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Passive smoking induces allergies in kids

passivesmokingkids.jpgSome more proof that passive smoking is not good for your kids!

In a study conducted in Stockholm, Sweden, over 4000 children were studied, followed-up and checked for allergic symptoms starting at age 2 months, then at age 1 year, 2 years, and 4 years old.

The results?

Children exposed to cigarette smoke early in life are more likely to develop allergies to food and airborne particles such as animal hair (cat & horse) and molds. However, no relationship to seasonal outdoor allergens such as pollens was found.

In addition, age at exposure and who`s smoking in the family seem to make a difference. The earlier the child is exposed, the higher is the risk that he/she develops allergies. Two smoking parents in the family produce the highest risk, followed by a smoking mother only, and then a smoking father only.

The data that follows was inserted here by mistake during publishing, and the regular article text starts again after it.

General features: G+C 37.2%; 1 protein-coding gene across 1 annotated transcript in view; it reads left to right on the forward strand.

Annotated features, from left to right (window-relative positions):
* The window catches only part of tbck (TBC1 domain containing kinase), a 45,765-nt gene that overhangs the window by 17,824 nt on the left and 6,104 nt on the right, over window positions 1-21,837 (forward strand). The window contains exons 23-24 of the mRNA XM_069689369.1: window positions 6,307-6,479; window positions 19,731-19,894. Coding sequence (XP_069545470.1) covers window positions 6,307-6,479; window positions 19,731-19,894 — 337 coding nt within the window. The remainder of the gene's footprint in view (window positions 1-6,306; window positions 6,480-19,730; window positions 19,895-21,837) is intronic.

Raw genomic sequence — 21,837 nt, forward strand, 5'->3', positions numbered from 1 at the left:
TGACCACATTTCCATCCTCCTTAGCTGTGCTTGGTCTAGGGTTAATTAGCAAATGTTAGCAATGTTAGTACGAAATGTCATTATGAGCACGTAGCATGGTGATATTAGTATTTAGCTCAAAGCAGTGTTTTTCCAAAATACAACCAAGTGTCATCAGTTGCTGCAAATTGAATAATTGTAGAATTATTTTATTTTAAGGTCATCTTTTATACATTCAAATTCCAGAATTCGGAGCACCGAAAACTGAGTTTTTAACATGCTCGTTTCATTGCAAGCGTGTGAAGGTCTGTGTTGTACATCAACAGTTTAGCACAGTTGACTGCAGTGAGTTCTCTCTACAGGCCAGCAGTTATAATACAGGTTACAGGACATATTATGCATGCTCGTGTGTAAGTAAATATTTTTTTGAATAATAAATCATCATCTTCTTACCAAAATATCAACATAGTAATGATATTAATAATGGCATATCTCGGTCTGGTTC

The study was started in 1998 and funded by the Swedish Heart and Lung Foundation, Stockholm County Council, the Gillbergska Foundation and the Swedish Asthma and Allergy Foundation, the Swedish Foundation for Health Care Sciences and Allergy Research, and the Swedish Research Council.

Sources:

Lanner? E, Wickerman M, van Hage M, et al. Exposure to environmental tobacco smoke and sensitisation in children. Thorax. Published Online First: 18 December 2007. doi:10.1136/thx.2007.079053


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